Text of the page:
Jesus was looked upon as one who typified sin, just as the goat for Azazel came to be seen. Nevertheless, in reality, He was the One who pronounced the sentence of God upon the father of sins. Although delivered up in body as an outcast of the nation Himself, Jesus delivered God’s verdict upon the ruler of this world – casting out the power of sin and Satan.

Did the goat for Azazel represent the devil? In the minds of the people, this goat came to symbolize sin. It was thought of as bearing all the sins for which Satan is ultimately guilty. As such, it was treated with hostility and was driven away as an object despised and hated. In truth, it symbolized Christ as the One who would be delivered up, bearing in His body the marks that symbolized mankind’s sin and rebellion against God, for which Satan is also culpable. Did the goat for Azazel represent an aspect of the deliverance to be received through Christ? Yes, this was the hidden truth. Jesus, though delivered up to Satan, maintained His righteousness and revealed His victory over sin and death. The devil lost and received God’s judgment. Through faith, all who look to Christ are truly set free from the power of sin and death. In Him is no condemnation.

Personal note: In the light of the above, I have to make a personal apology for my need to revise the position I expressed previously in my book. We have to admit to our mistakes and move on – this is what I am doing here. At the same time, I recognize that the above does not detract from the overall message of the book. In fact, quite the opposite, as Justin remarked: ‘No curse lies on the Christ of God.’ Though cursed, rejected and regarded as sin by man, He was received as the Lamb without blemish by God the Father. His victory over sin was our victory also, if we are in Christ.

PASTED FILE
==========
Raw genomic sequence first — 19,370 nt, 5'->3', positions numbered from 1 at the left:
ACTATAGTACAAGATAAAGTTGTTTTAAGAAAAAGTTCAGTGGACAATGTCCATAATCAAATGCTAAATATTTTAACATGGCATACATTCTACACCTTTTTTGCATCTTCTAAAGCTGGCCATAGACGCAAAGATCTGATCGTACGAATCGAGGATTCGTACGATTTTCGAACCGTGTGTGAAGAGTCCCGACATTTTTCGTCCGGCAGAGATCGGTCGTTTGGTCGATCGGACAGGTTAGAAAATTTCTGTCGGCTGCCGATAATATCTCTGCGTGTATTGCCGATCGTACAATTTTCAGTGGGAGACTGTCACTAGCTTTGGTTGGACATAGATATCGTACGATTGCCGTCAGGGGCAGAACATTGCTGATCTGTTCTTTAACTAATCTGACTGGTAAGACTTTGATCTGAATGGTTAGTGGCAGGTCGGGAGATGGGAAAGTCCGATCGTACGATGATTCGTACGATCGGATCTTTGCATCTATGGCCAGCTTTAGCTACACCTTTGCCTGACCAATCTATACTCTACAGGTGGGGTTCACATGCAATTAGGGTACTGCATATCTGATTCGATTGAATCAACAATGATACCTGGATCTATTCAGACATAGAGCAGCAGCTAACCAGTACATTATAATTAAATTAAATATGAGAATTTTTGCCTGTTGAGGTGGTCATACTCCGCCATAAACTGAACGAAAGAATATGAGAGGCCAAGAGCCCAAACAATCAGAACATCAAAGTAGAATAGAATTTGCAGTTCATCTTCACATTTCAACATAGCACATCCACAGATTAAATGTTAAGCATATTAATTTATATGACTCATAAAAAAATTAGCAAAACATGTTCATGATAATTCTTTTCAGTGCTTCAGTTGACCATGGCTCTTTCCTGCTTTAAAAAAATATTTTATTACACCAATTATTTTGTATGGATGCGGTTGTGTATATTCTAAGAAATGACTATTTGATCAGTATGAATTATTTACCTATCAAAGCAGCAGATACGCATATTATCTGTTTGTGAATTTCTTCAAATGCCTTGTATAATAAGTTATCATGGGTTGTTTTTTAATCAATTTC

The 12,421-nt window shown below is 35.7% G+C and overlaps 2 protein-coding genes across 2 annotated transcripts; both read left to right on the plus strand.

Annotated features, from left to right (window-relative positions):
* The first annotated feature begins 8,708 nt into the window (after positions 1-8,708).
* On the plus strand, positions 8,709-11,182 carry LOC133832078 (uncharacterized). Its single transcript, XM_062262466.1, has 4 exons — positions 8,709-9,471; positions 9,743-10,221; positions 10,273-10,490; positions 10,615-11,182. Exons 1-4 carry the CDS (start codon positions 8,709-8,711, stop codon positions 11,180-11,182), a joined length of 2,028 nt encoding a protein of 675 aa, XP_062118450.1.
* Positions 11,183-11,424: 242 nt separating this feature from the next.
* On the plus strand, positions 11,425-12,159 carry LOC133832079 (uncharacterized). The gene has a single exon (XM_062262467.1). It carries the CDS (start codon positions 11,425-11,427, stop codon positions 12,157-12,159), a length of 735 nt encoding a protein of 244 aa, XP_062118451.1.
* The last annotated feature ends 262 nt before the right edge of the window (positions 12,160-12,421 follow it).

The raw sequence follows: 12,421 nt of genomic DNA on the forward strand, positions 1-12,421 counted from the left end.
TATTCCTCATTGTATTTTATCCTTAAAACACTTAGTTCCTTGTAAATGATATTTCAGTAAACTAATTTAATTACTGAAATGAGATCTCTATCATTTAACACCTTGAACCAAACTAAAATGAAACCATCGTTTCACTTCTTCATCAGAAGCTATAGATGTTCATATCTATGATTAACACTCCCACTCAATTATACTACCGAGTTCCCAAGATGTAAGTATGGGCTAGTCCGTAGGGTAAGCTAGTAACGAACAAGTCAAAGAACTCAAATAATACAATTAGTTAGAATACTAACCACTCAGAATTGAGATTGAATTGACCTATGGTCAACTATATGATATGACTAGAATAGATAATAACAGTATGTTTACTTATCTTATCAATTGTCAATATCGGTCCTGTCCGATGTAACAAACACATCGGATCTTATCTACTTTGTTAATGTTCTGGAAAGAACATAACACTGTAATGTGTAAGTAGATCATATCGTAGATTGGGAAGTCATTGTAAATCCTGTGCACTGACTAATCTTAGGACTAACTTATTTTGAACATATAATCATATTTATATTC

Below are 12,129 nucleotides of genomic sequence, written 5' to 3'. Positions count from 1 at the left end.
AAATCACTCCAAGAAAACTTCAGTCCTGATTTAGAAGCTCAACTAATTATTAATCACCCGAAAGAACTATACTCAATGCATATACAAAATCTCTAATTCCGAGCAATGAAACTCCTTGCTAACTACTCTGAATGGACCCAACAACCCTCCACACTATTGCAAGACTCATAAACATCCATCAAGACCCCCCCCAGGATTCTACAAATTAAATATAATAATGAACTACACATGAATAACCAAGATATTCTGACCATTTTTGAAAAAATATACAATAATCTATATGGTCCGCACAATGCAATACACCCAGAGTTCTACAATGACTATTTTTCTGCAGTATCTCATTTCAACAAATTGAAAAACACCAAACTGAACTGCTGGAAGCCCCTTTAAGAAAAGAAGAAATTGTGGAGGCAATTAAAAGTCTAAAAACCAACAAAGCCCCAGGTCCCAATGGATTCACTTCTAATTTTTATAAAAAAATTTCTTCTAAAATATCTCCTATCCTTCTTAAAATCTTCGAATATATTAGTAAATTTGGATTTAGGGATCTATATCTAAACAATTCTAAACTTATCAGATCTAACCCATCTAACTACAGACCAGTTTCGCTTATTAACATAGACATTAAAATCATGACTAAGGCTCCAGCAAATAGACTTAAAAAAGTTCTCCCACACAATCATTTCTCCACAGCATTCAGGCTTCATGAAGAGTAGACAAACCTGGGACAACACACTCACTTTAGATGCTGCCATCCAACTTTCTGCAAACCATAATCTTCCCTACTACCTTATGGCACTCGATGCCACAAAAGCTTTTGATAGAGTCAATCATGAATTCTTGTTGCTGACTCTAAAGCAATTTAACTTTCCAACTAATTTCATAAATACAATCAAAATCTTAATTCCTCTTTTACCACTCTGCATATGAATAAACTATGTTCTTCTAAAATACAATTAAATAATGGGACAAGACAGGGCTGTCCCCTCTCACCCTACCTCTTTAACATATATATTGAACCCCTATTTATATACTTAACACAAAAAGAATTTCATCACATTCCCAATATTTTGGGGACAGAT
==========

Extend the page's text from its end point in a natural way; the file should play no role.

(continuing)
‘Barabbas, or Jesus who is called Christ’

(Mat.27:17, NIV)

‘Now it was the governor’s custom at the Feast to release a prisoner chosen by the crowd. At that time they had a notorious prisoner, called Barabbas. So when the crowd had gathered, Pilate asked them, “Which one do you want me to release to you: Barabbas, or Jesus who is called Christ?” For he knew that it was out of envy that they had handed Jesus over to him. … But the chief priests and the elders persuaded the crowd to ask for Barabbas and to have Jesus executed’ (Mat.27:15-20, NIV).

‘Barabbas had been thrown into prison for an insurrection in the city, and for murder’ (Luke 23:19, NIV).

‘Wanting to release Jesus, Pilate appealed to them again. But they kept shouting, “Crucify him! Crucify him!”‘ (Luke 23:20, NIV).

Notice from these accounts of Scripture: Pilate, in wanting to set Jesus free, offered the people a choice between Jesus and a notorious rebel and murderer called Barabbas. Pilate had obviously thought that the crowd would choose Jesus for release and not an infamous criminal. Barabbas, whose name means ‘son of the father’ in Aramaic (the common language of the people at that time), represented the antithesis of Christ, ‘the Son of God’—’the Son of the Father’. The Apostle Peter contrasted Barabbas to ‘the Holy and Righteous One’:

‘But you denied the Holy One and the Just, and asked for a murderer to be granted to you’ (Acts 3:14, NKJ).

Moreover, just as Christ represented His Father in heaven, so Barabbas was truly a son in the spirit of his father, the evil one. To the Pharisees, Jesus said: ‘You are of your father the devil, and the desires of your father you want to do. He was a murderer from the beginning, and does not stand in the truth, because there is no truth in him’ (John 8:44).

Origen (d. AD254), in his ‘Commentary on Matthew’, mentions that some old manuscripts render the question of Pilate: ‘Whom do you want me to release to you, Jesus Barabbas or Jesus who is called Christ?’ – and it is in this form that the name appears in the 9th century Codex Theta. It is thought the name ‘Barabbas’ could have been given because he was the son of a rabbi, a Jewish religious leader. Nevertheless, both in name and character, Barabbas was the spiritual opposite of the Lord.